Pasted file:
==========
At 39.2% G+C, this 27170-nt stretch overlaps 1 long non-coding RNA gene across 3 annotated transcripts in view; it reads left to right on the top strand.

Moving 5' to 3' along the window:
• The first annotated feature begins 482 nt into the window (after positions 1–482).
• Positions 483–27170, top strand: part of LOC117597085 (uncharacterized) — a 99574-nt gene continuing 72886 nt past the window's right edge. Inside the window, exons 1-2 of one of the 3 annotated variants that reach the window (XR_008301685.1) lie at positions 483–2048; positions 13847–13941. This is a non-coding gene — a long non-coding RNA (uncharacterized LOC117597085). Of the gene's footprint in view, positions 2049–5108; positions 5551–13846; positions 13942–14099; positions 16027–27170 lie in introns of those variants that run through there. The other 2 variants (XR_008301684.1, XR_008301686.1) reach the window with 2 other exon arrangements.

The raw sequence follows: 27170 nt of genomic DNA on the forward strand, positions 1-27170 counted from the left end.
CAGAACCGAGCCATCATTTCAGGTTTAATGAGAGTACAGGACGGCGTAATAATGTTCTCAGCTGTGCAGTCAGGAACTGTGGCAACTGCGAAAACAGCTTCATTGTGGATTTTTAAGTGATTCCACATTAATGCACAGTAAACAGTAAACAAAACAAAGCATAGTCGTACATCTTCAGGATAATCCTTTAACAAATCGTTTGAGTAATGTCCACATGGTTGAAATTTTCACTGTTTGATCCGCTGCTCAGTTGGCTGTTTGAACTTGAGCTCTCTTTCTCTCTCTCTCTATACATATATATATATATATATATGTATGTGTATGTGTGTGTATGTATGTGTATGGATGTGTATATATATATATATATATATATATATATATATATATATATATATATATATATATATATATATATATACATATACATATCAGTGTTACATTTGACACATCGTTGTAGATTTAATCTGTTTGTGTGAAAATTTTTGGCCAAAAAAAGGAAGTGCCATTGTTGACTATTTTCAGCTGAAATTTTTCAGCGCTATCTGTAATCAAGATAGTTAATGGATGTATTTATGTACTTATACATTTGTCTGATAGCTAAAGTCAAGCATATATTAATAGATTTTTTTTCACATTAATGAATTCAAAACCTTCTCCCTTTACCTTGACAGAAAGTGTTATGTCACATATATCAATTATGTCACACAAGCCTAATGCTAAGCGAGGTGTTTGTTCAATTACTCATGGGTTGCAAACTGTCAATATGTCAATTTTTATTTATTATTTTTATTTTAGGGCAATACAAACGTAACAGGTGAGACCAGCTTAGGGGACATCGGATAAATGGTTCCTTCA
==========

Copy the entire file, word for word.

At 39.2% G+C, this 27170-nt stretch overlaps 1 long non-coding RNA gene across 3 annotated transcripts in view; it reads left to right on the top strand.

Moving 5' to 3' along the window:
• The first annotated feature begins 482 nt into the window (after positions 1–482).
• Positions 483–27170, top strand: part of LOC117597085 (uncharacterized) — a 99574-nt gene continuing 72886 nt past the window's right edge. Inside the window, exons 1-2 of one of the 3 annotated variants that reach the window (XR_008301685.1) lie at positions 483–2048; positions 13847–13941. This is a non-coding gene — a long non-coding RNA (uncharacterized LOC117597085). Of the gene's footprint in view, positions 2049–5108; positions 5551–13846; positions 13942–14099; positions 16027–27170 lie in introns of those variants that run through there. The other 2 variants (XR_008301684.1, XR_008301686.1) reach the window with 2 other exon arrangements.

The raw sequence follows: 27170 nt of genomic DNA on the forward strand, positions 1-27170 counted from the left end.
CAGAACCGAGCCATCATTTCAGGTTTAATGAGAGTACAGGACGGCGTAATAATGTTCTCAGCTGTGCAGTCAGGAACTGTGGCAACTGCGAAAACAGCTTCATTGTGGATTTTTAAGTGATTCCACATTAATGCACAGTAAACAGTAAACAAAACAAAGCATAGTCGTACATCTTCAGGATAATCCTTTAACAAATCGTTTGAGTAATGTCCACATGGTTGAAATTTTCACTGTTTGATCCGCTGCTCAGTTGGCTGTTTGAACTTGAGCTCTCTTTCTCTCTCTCTCTATACATATATATATATATATATATGTATGTGTATGTGTGTGTATGTATGTGTATGGATGTGTATATATATATATATATATATATATATATATATATATATATATATATATATATATATATATATATATACATATACATATCAGTGTTACATTTGACACATCGTTGTAGATTTAATCTGTTTGTGTGAAAATTTTTGGCCAAAAAAAGGAAGTGCCATTGTTGACTATTTTCAGCTGAAATTTTTCAGCGCTATCTGTAATCAAGATAGTTAATGGATGTATTTATGTACTTATACATTTGTCTGATAGCTAAAGTCAAGCATATATTAATAGATTTTTTTTCACATTAATGAATTCAAAACCTTCTCCCTTTACCTTGACAGAAAGTGTTATGTCACATATATCAATTATGTCACACAAGCCTAATGCTAAGCGAGGTGTTTGTTCAATTACTCATGGGTTGCAAACTGTCAATATGTCAATTTTTATTTATTATTTTTATTTTAGGGCAATACAAACGTAACAGGTGAGACCAGCTTAGGGGACATCGGATAAATGGTTCCTTCA